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Each year, seasonal flu infections cause a variety of symptoms that start suddenly. The flu typically makes you feel rotten for three to five days. However, it can be highly dangerous for young children, older adults, and others with certain health conditions. To protect yourself and your community, you need a flu shot every year.
Here are five things to know about this year's flu season and vaccine.
1. Big differences from last year
Last year, we saw very little influenza in Utah and across the nation. Many of our traditional respiratory viruses seemed absent. This is arguably due to more people receiving the flu vaccine, as well as the social distancing, masking, and other community efforts to prevent spread of COVID.
"Unfortunately, we don't seem to be quite as vigilantly this year," said Tamara Sheffield, MD, Intermountain Healthcare medical director for preventive medicine. "We are already seeing an unusual surge in RSV, a virus that causes respiratory failure in infants and is spread like influenza."
2. Impact of COVID patients on healthcare resources
Sheffield said many of the resources used in hospitals to care for patients with COVID could be overwhelmed if influenza cases start to fill those beds as well. As hospital capacity is already stretched, Intermountain strongly encourages everyone to receive both the influenza and COVID vaccines.
"We are again facing a flu season while another serious respiratory virus that has very similar symptoms is circulating, namely COVID-19. If a person shows symptoms like fever or chills, cough, shortness of breath, fatigue, muscle or body aches or headache, they are going to need to be tested for both COVID and influenza," Sheffield said.
Seasonal flu symptoms usually come on fast, causing chills, fever, muscle aches, tiredness, dry cough, and sore throat. Occasionally, seasonal flu will cause a runny or stuffy nose or, in young children, nausea, vomiting and diarrhea.
3. Understand how influenza is spread
The flu virus prefers air travel, catching rides on the tiny droplets that fly out when someone sneezes, coughs, sings, or talks. However, it can also stick around on surfaces for several hours. If you touch something that was recently contaminated and then touch your mouth or nose, you can get infected. It is important to note you can spread the virus before you show signs of illness.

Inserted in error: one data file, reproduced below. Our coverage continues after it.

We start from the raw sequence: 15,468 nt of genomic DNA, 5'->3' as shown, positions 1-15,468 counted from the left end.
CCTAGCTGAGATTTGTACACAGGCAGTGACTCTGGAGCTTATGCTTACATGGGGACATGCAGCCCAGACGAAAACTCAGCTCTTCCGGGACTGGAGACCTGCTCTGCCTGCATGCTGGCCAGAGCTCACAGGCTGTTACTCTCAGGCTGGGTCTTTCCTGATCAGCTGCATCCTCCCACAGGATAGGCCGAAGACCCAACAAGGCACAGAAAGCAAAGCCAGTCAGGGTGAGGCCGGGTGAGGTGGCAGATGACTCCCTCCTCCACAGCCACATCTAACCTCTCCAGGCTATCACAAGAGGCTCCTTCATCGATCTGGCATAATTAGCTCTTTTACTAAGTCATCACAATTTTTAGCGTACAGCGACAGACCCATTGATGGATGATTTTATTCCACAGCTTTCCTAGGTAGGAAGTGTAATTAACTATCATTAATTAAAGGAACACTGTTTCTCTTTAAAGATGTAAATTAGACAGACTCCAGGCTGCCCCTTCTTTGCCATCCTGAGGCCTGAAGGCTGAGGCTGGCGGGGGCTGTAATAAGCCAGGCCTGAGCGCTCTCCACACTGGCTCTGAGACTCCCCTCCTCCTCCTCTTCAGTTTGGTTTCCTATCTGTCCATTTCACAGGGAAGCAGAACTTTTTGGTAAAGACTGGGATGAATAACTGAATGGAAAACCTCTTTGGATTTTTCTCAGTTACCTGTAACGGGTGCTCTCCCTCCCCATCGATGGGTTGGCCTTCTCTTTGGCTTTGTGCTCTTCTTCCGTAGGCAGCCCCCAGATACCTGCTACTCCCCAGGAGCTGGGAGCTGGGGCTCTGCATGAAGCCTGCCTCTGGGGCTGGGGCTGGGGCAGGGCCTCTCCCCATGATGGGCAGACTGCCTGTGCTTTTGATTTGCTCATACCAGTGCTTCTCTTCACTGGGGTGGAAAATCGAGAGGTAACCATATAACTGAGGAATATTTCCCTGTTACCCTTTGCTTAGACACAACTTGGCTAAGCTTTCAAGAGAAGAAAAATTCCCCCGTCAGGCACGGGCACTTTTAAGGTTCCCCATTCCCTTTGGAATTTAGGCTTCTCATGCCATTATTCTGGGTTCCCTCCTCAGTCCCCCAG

4. Find out which influenza vaccine method is best for you
The Centers for Disease Control and Prevention advises everyone ages 6 months and older to receive an annual flu vaccination.
There are several options this year when it comes to your flu vaccine. There is the "shot" which is the Quadrivalent regular injectable dose, or for people age 65 years and over, the high dose quadrivalent or adjuvanted vaccine. People ages 2 through 49 years also have the option of the Intranasal or nasal spray vaccine.
The best way to find the vaccine that is right for you is to consult with your doctor or pharmacist.
"Get a seasonal flu vaccination," Sheffield advised. "Everyone in the family over the age of six months should get a vaccine, and so should anyone who is around a baby that is younger than six months."
5. Take steps to stop the spread of disease
The same prevention methods work for flu and COVID. Wearing a mask does work. Be sure it covers your nose and mouth snuggly.
- Wash your hands often and well, and have children do the same.
- If you're sick, stay home from school, work, or church.
- Avoid close contact with people who are sick, if possible.
- Cover your sneezes and coughs.
- Use a tissue once, then throw it away and wash your hands.
For more information, visit intermountainhealthcare.org/flu.